“You Never know what’s coming for you” ~ Benjamin Button
And thus begins The Curious Case of Buffalo Bills safety Jordan Poyer. An awful lot has come for the 31-year old during his NFL Tenure – some good, some not so good. The one constant though Poyer’s nine seasons has been a voracious appetite for the game of football. An appetite that lead Poyer to Oregon State and on an NFL trajectory that, at points, required supreme resilience to realize success. Not every NFL star’s story is written the same but at one point or another the best of the best find themselves defined by a particular adjective, elite.
A Brief History
Poyer’s story began at Oregon State as a cornerback for the Beavers. Over his final three seasons with the Beavers Poyer developed a reputation as a ballhawk, tallying 142 tackles, seven sacks and a staggering 13 interceptions. This led to an invite to the NFL Scouting Combine, where Poyer produced slightly above-average metrics. His collegiate production and performance at the Combine generated enough buzz for some pundits to project him as high as the second round. However, Poyer fell to the seventh round, when the Philadelphia Eagles made him the No. 218 overall pick and the 46th defensive back taken.
As a late Day Three pick, it was not a foregone conclusion that Poyer would make the Eagles roster. Nearly half of all seventh-round draft picks don’t make an NFL roster. Poyer did crack the final 53-man squad as a reserve corner, where he saw action in three of the Eagles’ first six games. He played 33 snaps and made three tackles. Poyer was cut after those six games, and two days later, was claimed by the Cleveland Browns, who provided him with his first opportunity to play the position he was essentially created to play – safety.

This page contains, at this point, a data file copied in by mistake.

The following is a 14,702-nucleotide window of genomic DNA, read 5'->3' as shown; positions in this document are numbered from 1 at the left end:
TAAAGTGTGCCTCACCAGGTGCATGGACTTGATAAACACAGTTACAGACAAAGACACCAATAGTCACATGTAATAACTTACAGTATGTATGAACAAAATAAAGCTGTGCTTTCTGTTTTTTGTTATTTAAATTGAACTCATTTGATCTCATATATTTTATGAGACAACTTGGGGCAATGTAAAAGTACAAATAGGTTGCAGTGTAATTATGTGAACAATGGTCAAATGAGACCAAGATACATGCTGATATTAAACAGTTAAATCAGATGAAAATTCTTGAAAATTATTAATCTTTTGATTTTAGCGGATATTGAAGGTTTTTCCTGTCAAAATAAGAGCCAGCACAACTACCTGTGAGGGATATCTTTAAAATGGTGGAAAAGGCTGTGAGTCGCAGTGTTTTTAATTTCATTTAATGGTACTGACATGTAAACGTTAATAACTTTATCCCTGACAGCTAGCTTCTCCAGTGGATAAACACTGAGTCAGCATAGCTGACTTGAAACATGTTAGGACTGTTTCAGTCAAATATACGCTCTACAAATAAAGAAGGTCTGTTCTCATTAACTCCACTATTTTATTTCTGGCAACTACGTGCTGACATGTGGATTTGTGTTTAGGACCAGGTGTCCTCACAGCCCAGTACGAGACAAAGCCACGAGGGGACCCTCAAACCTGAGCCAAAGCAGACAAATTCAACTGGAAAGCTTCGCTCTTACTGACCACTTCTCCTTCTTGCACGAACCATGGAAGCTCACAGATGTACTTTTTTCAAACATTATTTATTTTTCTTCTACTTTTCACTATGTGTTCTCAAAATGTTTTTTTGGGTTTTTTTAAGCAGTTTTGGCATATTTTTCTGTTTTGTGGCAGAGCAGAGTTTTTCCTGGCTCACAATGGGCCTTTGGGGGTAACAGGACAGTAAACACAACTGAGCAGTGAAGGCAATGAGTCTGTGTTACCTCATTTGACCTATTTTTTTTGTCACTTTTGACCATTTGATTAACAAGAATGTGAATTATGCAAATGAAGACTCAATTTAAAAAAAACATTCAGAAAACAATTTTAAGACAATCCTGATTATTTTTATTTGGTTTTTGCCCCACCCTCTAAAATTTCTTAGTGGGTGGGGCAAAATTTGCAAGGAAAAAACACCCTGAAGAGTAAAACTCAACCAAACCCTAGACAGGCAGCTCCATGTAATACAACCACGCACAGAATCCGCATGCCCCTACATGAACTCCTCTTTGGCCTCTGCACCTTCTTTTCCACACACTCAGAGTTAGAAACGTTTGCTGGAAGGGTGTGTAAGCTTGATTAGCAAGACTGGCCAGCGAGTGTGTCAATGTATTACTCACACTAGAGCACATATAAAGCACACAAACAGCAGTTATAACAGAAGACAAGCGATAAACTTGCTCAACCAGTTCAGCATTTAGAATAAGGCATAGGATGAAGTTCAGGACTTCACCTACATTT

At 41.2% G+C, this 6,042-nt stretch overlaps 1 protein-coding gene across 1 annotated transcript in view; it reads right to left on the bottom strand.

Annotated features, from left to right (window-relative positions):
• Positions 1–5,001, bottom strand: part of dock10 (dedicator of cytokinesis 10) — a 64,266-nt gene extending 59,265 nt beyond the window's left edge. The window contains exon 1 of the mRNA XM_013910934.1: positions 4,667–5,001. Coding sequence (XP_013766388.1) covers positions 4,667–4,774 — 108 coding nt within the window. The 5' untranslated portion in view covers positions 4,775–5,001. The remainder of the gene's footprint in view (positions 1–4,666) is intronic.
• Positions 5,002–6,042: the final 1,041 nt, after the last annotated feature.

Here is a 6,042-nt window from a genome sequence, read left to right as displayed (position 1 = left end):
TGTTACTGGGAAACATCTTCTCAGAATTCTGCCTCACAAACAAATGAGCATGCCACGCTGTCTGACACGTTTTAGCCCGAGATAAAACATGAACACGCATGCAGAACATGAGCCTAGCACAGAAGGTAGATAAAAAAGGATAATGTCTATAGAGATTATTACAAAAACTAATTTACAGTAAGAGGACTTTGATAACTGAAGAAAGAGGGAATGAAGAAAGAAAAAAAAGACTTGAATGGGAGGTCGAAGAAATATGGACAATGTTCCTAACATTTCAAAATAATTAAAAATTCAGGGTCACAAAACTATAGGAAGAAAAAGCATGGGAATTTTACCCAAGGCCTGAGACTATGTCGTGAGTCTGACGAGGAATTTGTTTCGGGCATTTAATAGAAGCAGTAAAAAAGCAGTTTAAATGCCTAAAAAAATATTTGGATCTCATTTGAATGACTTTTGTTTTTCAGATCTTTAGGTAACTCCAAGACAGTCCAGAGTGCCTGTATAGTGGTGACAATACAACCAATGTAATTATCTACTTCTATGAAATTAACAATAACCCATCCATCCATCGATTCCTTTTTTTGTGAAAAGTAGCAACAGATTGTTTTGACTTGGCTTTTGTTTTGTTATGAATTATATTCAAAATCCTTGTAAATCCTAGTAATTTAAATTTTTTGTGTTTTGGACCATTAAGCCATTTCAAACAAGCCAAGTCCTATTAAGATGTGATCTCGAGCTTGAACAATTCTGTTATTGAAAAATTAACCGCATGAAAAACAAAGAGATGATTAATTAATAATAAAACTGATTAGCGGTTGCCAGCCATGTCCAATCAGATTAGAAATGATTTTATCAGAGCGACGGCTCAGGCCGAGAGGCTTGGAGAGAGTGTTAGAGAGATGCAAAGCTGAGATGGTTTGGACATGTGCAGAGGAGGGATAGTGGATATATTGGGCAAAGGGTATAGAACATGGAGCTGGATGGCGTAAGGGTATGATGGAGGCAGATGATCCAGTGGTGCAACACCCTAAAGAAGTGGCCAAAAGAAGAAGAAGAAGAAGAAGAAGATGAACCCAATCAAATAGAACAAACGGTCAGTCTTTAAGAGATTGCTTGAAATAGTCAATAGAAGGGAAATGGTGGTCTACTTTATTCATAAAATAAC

Poyer batteld for playing time during his first two seasons, seeing the majority of his snaps on special teams. After beating out Rahim Moore for the starting free safety gig, Poyer started the year on a hot streak, racking up 36 tackles and two pass breakups. But in week six, Poyer took a vicious blindside hit and was rushed to the hospital with a lacerated kidney, thus ending his season and tenure with the Browns. Many thought his career would be over, but then Sean McDermott and Brandon Beane came calling.
Jordan Poyer and Micah Hyde were each signed by the Buffalo Bills on March 9, 2017. Hyde – the more proven veteran – signed a five-year, $30 million contract. Poyer, a larger question mark at that stage of his career, agreed to a $13.5 million deal over four years.
From day one, Poyer emerged as a bonafide, all-around talent at safety. In his first game as a member of the Bills, he recorded three tackles, one sack and one interception. He was the only player in 2017 to record three-plus interceptions and two-plus sacks. He was in a league of his own the following season, as well, being the only defender to notch four-plus interceptions and seven-plus tackles for loss.
If you’re beginning to notice a trend, you are on to something. During his time with the Bills Poyer has consistently produced a holistic stat line that is unmatched by his peers. In year three (2019) he was one of three players with two-plus interceptions, three-plus forced fumbles, and 100-plus Tackles (Logan Ryan & De’vondre Campbell). In year four (2020) he was one of two players with two-plus Interceptions, two-plus forced fumbles, and 120-plus Tackles (Joe Schobert). Still, there was little to no recognition for Poyer who was rarely mention in the “Best Safety in the NFL” conversation.